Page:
Feeling like this when I woke up, feeling bad, I nevertheless seemed to have been thinking developmentally in my sleep. I woke up thinking about the dictionary's two definitions of śarman, viz. 1. shelter, safety, security; and 2. joy, happiness.

FM Alexander was thinking developmentally when he famously asserted: “There is no such thing as a right position, but there is such a thing as a right direction.”

This life of mine is going to end in death. That is for damn sure. And I don't believe in reincarnation, at least not any kind of reincarnation that violates the principle of psychophysical unity. So if there is any drop of the nectar of immortality in my hands, anything truly worth getting out of bed for, anything in prospect bearing even a faint resemblance to the happy ending of a fairy story, it might be totally contained in Alexander's credo that there is such a thing as a right direction.

Assuming then that Aśvaghoṣa no less than Alexander was one who thought developmentally, I woke up thinking that the true essence of the 2nd pāda might be like this:

There is no such thing as arriving at śarma, but there might be śarman in veering in the direction of utter loss.

There is no such thing as arriving at security, but there might be happiness in veering in the direction of utter loss.

When I went to bed last night, the opening sentence of this comment had read:
Once again the ostensible gist is to condemn desires, but the hidden agenda is to cause us to aspire to be in possession of ourselves.
But what, in any case, does it mean “to aspire to be in possession of ourselves”? 

Was Aśvaghoṣa encouraging us to try to become buddha?

If he was so encouraging us, I think it was in the spirit of an elephant hunter preparing a great big elephant trap (into which this fat elephant promptly walked).

Was Aśvaghoṣa really encouraging us not to aspire to something but, on the contrary, to veer in the direction of losing everything?

Maybe, below the surface, that is exactly what he was always encouraging, not only in today's verse but throughout his writing. 

Thus, when Aśvaghoṣa describes the awakened Nanda truly having found himself, the description is conspicuously in the negative:

arhattvam-āsādya sa sat-kriyārho nirutsuko niṣpraṇayo nirāśaḥ /
Having attained to the seat of arhathood, he was worthy of being served.
Without ambition, without partiality, without expectation;
vibhīr-viśug-vītamado virāgaḥ sa eva dhṛtyānya ivābabhāse //SN17.61
Without fear, without sorrow, without pride, without passion;
while being nothing but himself, he seemed in his constancy to be different.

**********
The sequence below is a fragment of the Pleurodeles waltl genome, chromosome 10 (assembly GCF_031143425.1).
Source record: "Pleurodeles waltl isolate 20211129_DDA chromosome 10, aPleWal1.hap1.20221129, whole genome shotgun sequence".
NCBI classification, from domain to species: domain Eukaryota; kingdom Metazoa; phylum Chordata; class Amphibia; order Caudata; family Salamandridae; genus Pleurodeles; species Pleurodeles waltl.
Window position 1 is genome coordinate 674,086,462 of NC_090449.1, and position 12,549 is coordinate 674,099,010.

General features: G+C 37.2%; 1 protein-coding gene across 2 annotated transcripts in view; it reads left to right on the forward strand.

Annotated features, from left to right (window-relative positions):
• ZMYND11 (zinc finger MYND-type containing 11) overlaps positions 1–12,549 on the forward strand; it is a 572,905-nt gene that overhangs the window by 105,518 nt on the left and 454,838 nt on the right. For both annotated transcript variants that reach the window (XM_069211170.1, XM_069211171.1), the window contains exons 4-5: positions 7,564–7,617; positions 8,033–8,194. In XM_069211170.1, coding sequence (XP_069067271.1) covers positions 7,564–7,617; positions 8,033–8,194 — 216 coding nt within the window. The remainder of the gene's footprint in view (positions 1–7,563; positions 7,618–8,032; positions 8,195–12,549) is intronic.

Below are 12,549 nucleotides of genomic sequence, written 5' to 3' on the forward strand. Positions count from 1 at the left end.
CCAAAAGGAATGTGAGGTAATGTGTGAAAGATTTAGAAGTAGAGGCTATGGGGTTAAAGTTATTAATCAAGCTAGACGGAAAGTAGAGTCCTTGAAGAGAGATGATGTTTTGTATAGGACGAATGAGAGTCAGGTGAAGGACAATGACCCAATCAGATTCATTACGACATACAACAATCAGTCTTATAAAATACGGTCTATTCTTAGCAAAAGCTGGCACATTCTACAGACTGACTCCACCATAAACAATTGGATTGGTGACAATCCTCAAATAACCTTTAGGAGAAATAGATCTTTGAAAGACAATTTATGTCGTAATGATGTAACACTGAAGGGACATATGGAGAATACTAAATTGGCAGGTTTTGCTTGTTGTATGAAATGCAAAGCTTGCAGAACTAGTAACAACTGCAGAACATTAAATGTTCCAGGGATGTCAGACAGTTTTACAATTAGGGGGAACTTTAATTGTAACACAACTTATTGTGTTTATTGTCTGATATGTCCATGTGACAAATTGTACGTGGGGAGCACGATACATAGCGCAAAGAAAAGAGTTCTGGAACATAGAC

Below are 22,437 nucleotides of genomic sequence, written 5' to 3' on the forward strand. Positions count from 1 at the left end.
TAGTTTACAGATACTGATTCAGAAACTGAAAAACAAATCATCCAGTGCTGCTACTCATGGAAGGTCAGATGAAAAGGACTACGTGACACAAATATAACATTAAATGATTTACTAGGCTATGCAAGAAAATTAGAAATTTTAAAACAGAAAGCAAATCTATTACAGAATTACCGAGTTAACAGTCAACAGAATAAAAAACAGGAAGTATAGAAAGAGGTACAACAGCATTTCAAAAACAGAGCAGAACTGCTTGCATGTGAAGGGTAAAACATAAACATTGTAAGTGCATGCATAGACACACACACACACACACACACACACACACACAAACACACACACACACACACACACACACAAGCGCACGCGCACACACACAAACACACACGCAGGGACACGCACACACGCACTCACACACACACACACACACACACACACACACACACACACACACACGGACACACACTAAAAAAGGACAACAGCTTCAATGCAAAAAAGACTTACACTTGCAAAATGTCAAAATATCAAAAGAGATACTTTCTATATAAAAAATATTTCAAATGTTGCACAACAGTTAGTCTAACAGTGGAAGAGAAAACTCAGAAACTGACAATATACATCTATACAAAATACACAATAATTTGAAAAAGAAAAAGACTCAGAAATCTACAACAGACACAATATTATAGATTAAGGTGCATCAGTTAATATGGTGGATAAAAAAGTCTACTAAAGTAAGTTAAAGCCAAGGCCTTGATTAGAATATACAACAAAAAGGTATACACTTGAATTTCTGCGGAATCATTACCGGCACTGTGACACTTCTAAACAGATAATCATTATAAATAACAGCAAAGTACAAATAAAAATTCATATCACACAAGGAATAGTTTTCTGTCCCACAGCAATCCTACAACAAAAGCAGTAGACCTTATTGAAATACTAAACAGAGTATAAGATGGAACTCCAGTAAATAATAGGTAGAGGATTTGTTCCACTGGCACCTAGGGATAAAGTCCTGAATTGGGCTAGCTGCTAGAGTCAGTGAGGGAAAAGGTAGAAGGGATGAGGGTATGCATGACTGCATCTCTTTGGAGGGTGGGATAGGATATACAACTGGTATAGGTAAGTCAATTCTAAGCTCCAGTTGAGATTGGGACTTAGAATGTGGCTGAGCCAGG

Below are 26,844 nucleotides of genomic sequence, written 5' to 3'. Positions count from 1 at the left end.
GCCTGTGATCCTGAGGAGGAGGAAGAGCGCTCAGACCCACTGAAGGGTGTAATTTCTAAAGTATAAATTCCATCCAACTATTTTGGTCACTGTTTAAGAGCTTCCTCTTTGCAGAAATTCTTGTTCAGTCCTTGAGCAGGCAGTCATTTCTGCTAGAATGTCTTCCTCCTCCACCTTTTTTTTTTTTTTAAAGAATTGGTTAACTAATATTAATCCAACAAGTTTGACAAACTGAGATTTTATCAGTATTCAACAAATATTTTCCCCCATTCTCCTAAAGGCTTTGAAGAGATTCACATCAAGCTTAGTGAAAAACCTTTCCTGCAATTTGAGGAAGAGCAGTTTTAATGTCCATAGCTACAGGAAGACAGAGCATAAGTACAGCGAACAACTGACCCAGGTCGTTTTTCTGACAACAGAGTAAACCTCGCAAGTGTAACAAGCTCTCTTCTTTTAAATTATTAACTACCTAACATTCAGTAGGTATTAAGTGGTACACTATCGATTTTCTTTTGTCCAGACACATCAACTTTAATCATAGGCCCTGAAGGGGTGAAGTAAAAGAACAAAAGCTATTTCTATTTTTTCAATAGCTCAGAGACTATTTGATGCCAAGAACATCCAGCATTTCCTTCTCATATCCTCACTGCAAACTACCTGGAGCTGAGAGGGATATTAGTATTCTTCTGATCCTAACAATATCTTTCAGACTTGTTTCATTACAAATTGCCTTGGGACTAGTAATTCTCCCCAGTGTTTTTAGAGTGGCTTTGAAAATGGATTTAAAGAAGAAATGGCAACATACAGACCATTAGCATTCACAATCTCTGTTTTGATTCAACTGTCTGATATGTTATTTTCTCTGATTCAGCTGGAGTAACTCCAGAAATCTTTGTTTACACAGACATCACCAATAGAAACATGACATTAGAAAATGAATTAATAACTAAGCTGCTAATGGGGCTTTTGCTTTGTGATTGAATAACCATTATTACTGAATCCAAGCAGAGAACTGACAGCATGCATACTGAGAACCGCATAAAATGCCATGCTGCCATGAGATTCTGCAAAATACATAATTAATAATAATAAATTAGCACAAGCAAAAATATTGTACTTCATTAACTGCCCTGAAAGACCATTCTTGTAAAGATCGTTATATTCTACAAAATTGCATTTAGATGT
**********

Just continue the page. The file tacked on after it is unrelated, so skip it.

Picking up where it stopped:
The final thought stimulated in me by today's verse, when I finally dragged my miserable self out of bed and sat, was the question of who Aśvaghoṣa was writing all this for anyway?

Was Aśvaghoṣa writing for great arhats who, being already in full possession of themselves, could smugly recognize in his poetry the working of a like awakened mind?

Or was he writing for the likes of me and you, the not-yet-self-possessed and the non-self-possessed?

Seeing the target audience to be the latter, more than anything else, is the fuel that gets me – veering ineptly in the direction of utter loss – up and out of bed.

an-ātmavantaḥ (nom. pl. m.): those not in possession of themselves ; those who are not self-possessed ; the non-self possessed
hṛdi (loc. sg.): n. heart
yaiḥ (inst. pl. m.): by those [desire]
vidaṣṭāḥ (nom. pl. m.): mfn. bitten

vināśam (acc. sg.): m. utter loss , annihilation , perdition , destruction , decay , death , removal
archanti = 3rd pers. pl. ṛ: to go towards , meet with , fall upon or into , reach , obtain
na: not
yānti = 3rd pers. pl. yā: to go to ; to go towards or against , go or come to , enter , approach , arrive at , reach
śarma (acc. sg.): n. shelter , protection , refuge , safety ; Joy , bliss , comfort , delight , happiness

kruddhogra-sarpa-pratimeṣu (loc. pl. m.): like angry fierce snakes
kruddha: mfn. irritated , provoked , angry with; fierce , cruel
ugra: mfn. powerful , violent , mighty , impetuous , strong , huge , formidable , terrible ; cruel , fierce , ferocious , savage
sarpa: mfn. creeping ; m. a snake , serpent , serpent-demon
pratimā: ifc. like , similar , resembling , equal to
teṣu (loc. pl. m.): those

kāmeṣu (loc. pl.): m. pleasures, desires
kasya (gen. sg.): who?
ātmavataḥ (gen. sg. m.): being self-possessed
ratiḥ (nom. sg.): f. pleasure , enjoyment , delight in , fondness
syāt = 3rd pers. sg. optative as: to be

愚癡卑賤人 慳貪毒燒心
終身長受苦 未曾得安樂

貪恚如蛇毒 智者何由近